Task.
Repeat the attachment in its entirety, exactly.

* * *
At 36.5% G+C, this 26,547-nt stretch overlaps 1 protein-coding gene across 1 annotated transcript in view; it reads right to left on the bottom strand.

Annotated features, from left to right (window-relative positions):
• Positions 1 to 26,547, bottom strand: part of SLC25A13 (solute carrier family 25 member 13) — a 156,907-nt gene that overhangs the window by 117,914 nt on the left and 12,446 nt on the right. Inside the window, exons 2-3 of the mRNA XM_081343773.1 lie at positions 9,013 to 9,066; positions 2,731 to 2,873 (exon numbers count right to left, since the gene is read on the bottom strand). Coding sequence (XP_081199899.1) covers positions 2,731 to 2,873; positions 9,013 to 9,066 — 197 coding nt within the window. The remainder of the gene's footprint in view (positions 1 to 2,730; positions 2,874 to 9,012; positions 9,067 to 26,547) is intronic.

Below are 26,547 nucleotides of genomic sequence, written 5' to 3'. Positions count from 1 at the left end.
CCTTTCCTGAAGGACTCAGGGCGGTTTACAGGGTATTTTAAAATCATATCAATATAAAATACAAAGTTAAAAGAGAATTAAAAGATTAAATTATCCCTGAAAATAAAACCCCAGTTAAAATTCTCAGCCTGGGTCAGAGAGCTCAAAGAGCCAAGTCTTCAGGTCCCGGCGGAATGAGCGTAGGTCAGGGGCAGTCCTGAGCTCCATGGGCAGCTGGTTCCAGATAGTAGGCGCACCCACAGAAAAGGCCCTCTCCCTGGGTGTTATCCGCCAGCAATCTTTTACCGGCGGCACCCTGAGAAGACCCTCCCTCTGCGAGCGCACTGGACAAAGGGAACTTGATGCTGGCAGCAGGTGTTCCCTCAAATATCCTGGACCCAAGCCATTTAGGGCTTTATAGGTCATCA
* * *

At 36.5% G+C, this 26,547-nt stretch overlaps 1 protein-coding gene across 1 annotated transcript in view; it reads right to left on the bottom strand.

Annotated features, from left to right (window-relative positions):
• Positions 1 to 26,547, bottom strand: part of SLC25A13 (solute carrier family 25 member 13) — a 156,907-nt gene that overhangs the window by 117,914 nt on the left and 12,446 nt on the right. Inside the window, exons 2-3 of the mRNA XM_081343773.1 lie at positions 9,013 to 9,066; positions 2,731 to 2,873 (exon numbers count right to left, since the gene is read on the bottom strand). Coding sequence (XP_081199899.1) covers positions 2,731 to 2,873; positions 9,013 to 9,066 — 197 coding nt within the window. The remainder of the gene's footprint in view (positions 1 to 2,730; positions 2,874 to 9,012; positions 9,067 to 26,547) is intronic.

Below are 26,547 nucleotides of genomic sequence, written 5' to 3'. Positions count from 1 at the left end.
CCTTTCCTGAAGGACTCAGGGCGGTTTACAGGGTATTTTAAAATCATATCAATATAAAATACAAAGTTAAAAGAGAATTAAAAGATTAAATTATCCCTGAAAATAAAACCCCAGTTAAAATTCTCAGCCTGGGTCAGAGAGCTCAAAGAGCCAAGTCTTCAGGTCCCGGCGGAATGAGCGTAGGTCAGGGGCAGTCCTGAGCTCCATGGGCAGCTGGTTCCAGATAGTAGGCGCACCCACAGAAAAGGCCCTCTCCCTGGGTGTTATCCGCCAGCAATCTTTTACCGGCGGCACCCTGAGAAGACCCTCCCTCTGCGAGCGCACTGGACAAAGGGAACTTGATGCTGGCAGCAGGTGTTCCCTCAAATATCCTGGACCCAAGCCATTTAGGGCTTTATAGGTCATCA